In the video I saw these men standing in a queue, waiting for their turn to fornicate her, while she opened her all bodily openings for sexual entry on a platform set up in the middle of the hall. She received them one by one, at times several at one go, front, back, mouth, ear, hands and wherever imaginable. She left the stage only to take a leak. The documentary showed her having sex with around 500 men. And it was declared as a world record.
However, she is repentant in the video. She goes back to her country and meets her parents. She has told them that she is working in a medical facility in the US. Later she confesses her acts to her mother. The mother is shocked. She hugs her. And she cannot even cry as she could not understand the magnitude of her daughters ‘act’.
My research went on to find out more people who have done it and I did find a few more videos with women showing their sexual prowess with innumerable number of women. But I was not interested as those videos and the women featured in those were slipping into the realm of pornography.
“I don’t come so fast…It takes a lot of time.”
Catherine Millet is not here to prove anything. She just goes on with her experiments. She loves her body and mind. She detaches herself from the act and sees it objectively. She is a participant and a voyeur at the same time. She has read Georges Bataille to prove her point, but then she grows tired of philosophizing her act. She is just candid about her experiences and experiments.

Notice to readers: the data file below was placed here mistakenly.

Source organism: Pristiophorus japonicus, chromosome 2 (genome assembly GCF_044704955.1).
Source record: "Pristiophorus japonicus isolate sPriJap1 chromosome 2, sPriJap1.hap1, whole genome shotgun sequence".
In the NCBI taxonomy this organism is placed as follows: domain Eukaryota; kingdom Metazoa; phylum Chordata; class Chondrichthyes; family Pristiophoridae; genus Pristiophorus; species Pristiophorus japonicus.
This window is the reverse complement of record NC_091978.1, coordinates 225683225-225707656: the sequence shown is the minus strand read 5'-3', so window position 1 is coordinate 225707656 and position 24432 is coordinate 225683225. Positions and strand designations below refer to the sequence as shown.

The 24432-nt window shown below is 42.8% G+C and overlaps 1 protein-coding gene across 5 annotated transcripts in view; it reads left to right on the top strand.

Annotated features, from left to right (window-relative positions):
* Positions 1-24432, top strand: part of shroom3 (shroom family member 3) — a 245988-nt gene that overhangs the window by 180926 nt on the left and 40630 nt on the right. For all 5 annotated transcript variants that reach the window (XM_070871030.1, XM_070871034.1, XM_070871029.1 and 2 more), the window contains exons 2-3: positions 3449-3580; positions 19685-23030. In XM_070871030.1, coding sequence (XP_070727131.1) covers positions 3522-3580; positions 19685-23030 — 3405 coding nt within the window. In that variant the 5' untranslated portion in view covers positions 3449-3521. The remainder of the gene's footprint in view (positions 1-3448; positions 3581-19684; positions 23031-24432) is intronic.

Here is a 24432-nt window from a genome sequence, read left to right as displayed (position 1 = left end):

The book could be read as pure pornography and one can derive sexual titillation from each sentence. But for me, it is not about pornography; it teaches me about my carnal desires, its depth and breadth. It gives me an opportunity to have a re-look at the ill and well tested abilities of my sexual life.
Millet likes to have sex in open places as much as she likes it in closed rooms. One day she was having it in a forest area clearing by the roadside. She was pinned up on the bonnet of a car and her partner was on her. Her eyes were closed, body and mind completely concentrating on the constant hammering inside her. Suddenly she felt a piercing light on her eyes. She opens her eyes and sees that they were under a flood of spot light. She was not sure whether it was the light of a four wheeler or a two wheeler. However, she refused to acknowledge the presence of that light and continued with their act. She says it was one of the most pleasurable moments in her experiments as she did not know it was a voyeur watching over their act or someone accidently caught them in the act and got frozen by the vision.
“You looked very tender when you finally came.”
I try to sense the language of Catherine Millet. If you don’t have the subtle sense of aesthetics, you are going to read it as pure pornography as Millet uses the words like ‘cunt’, ‘dick’, ‘prick’, ‘cum’ and all those words operative in the realm of pornography, profusely. But, the sense of urgency and calmness (contradicting pulses of a narrative) with which she writes take these words beyond the arena of pornography.